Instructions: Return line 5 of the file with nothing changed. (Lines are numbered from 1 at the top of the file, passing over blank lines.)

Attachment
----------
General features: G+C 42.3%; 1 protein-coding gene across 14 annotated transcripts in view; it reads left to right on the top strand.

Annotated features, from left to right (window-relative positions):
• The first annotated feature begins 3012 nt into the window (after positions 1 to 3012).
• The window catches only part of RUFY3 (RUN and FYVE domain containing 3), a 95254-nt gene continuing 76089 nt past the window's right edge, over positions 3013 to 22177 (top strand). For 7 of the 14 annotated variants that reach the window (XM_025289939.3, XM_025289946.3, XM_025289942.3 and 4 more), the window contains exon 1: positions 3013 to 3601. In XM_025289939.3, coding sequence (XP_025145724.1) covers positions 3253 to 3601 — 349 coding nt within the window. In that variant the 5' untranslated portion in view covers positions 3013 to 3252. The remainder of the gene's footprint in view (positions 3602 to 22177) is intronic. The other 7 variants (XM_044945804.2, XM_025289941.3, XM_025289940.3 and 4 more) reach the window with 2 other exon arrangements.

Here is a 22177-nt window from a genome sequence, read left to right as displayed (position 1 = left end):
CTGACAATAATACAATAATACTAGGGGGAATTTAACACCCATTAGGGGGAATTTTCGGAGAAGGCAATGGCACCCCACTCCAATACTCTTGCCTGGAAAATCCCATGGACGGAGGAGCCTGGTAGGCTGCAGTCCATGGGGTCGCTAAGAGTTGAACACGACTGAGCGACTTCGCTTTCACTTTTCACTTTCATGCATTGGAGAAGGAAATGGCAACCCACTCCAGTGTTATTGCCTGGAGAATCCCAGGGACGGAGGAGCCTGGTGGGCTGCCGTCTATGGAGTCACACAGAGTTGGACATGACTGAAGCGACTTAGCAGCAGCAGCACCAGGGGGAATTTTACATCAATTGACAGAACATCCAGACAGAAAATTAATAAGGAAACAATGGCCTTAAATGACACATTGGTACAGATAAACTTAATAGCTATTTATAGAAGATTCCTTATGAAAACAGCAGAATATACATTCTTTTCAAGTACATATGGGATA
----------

Here is a 22177-nt window from a genome sequence, read left to right as displayed (position 1 = left end):